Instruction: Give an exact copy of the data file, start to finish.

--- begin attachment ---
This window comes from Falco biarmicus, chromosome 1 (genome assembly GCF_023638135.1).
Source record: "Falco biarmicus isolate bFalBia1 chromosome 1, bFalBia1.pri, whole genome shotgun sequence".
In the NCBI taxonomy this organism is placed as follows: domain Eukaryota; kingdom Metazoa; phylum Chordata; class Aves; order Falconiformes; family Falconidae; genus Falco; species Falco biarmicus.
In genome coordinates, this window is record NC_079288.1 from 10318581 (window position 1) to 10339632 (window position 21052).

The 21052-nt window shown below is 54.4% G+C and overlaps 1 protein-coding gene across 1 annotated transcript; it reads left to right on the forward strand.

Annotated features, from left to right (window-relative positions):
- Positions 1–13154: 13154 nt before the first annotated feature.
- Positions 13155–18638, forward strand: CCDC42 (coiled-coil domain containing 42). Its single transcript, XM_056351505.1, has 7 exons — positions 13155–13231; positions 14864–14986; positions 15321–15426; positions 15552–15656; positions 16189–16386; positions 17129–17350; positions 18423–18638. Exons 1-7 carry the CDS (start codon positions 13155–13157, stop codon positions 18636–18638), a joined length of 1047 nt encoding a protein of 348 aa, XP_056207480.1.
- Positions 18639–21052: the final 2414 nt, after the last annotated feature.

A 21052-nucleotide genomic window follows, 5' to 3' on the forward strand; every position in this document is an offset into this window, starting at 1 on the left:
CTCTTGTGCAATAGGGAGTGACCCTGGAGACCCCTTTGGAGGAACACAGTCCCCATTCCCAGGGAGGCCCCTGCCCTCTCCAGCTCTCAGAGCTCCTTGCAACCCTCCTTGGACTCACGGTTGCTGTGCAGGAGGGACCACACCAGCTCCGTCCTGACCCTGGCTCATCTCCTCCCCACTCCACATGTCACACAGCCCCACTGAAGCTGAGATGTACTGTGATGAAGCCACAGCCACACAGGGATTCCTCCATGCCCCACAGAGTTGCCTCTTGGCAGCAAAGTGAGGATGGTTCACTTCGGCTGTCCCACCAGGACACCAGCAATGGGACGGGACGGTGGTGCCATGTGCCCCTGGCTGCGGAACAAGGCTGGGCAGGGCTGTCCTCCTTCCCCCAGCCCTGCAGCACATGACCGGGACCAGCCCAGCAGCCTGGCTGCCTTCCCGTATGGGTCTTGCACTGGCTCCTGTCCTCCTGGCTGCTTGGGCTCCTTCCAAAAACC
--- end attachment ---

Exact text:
This window comes from Falco biarmicus, chromosome 1 (genome assembly GCF_023638135.1).
Source record: "Falco biarmicus isolate bFalBia1 chromosome 1, bFalBia1.pri, whole genome shotgun sequence".
In the NCBI taxonomy this organism is placed as follows: domain Eukaryota; kingdom Metazoa; phylum Chordata; class Aves; order Falconiformes; family Falconidae; genus Falco; species Falco biarmicus.
In genome coordinates, this window is record NC_079288.1 from 10318581 (window position 1) to 10339632 (window position 21052).

The 21052-nt window shown below is 54.4% G+C and overlaps 1 protein-coding gene across 1 annotated transcript; it reads left to right on the forward strand.

Annotated features, from left to right (window-relative positions):
- Positions 1–13154: 13154 nt before the first annotated feature.
- Positions 13155–18638, forward strand: CCDC42 (coiled-coil domain containing 42). Its single transcript, XM_056351505.1, has 7 exons — positions 13155–13231; positions 14864–14986; positions 15321–15426; positions 15552–15656; positions 16189–16386; positions 17129–17350; positions 18423–18638. Exons 1-7 carry the CDS (start codon positions 13155–13157, stop codon positions 18636–18638), a joined length of 1047 nt encoding a protein of 348 aa, XP_056207480.1.
- Positions 18639–21052: the final 2414 nt, after the last annotated feature.

A 21052-nucleotide genomic window follows, 5' to 3' on the forward strand; every position in this document is an offset into this window, starting at 1 on the left:
CTCTTGTGCAATAGGGAGTGACCCTGGAGACCCCTTTGGAGGAACACAGTCCCCATTCCCAGGGAGGCCCCTGCCCTCTCCAGCTCTCAGAGCTCCTTGCAACCCTCCTTGGACTCACGGTTGCTGTGCAGGAGGGACCACACCAGCTCCGTCCTGACCCTGGCTCATCTCCTCCCCACTCCACATGTCACACAGCCCCACTGAAGCTGAGATGTACTGTGATGAAGCCACAGCCACACAGGGATTCCTCCATGCCCCACAGAGTTGCCTCTTGGCAGCAAAGTGAGGATGGTTCACTTCGGCTGTCCCACCAGGACACCAGCAATGGGACGGGACGGTGGTGCCATGTGCCCCTGGCTGCGGAACAAGGCTGGGCAGGGCTGTCCTCCTTCCCCCAGCCCTGCAGCACATGACCGGGACCAGCCCAGCAGCCTGGCTGCCTTCCCGTATGGGTCTTGCACTGGCTCCTGTCCTCCTGGCTGCTTGGGCTCCTTCCAAAAACC